Junction View was a feature first made popular in North America by Navigon which they called Reality View. Since then most other manufacturers have rolled out similar features by slightly different names. So what is it? When you are driving down an Interstate you will often pass under big green signs that point the way to a particular city or a different interstate. Those big green signs with white lettering (in the USA anyhow) are the basis for Junction View.
GPS devices attempt to replicate the experience by showing you similar text as the sign displays. So if the road sign above says “San Jose”, your GPS will display a similar sign picture on the display letter you known that is where you want to go. Junction view is almost always associated with Lane Assist, but you frequently find lane assist without Junction View.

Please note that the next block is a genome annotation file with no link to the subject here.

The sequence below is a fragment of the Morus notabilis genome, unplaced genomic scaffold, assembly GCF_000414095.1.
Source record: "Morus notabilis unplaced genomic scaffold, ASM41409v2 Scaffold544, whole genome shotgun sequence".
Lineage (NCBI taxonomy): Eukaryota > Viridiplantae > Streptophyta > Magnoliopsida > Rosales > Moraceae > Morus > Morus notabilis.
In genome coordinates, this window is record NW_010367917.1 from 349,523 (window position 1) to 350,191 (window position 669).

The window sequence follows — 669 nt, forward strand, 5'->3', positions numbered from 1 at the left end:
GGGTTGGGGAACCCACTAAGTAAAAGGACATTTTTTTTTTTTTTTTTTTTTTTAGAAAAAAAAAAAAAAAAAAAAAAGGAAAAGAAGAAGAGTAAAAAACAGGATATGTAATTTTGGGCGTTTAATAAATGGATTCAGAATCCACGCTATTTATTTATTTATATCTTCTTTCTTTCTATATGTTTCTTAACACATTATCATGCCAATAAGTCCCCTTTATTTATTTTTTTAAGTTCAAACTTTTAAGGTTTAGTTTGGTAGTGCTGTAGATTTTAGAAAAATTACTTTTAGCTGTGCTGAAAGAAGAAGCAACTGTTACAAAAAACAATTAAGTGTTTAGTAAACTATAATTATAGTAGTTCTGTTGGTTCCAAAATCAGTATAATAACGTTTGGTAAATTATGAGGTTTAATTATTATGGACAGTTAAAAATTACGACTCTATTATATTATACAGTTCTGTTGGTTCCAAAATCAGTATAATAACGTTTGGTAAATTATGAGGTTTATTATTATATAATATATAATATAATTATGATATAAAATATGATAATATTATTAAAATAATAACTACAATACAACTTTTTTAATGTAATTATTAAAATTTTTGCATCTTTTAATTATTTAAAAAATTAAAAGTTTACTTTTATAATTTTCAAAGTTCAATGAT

To the right is an example of Garmin’s Junction View. You can see three overhead signs… two are okay for you to drive under to follow your route while done is dimmed which represents a road you don’t wish to take. As you can see there is also a degree of lane guidance present, though it is slightly more difficult to count lanes as they get squished to the side.
Here is an example showing TomTom’s Advanced Lane Guidance feature. Here you can also see the green overhead sign showing three lanes towards Boston via I-93 Southbound (SB). You can also see the lane guidance information near the lower left of the display.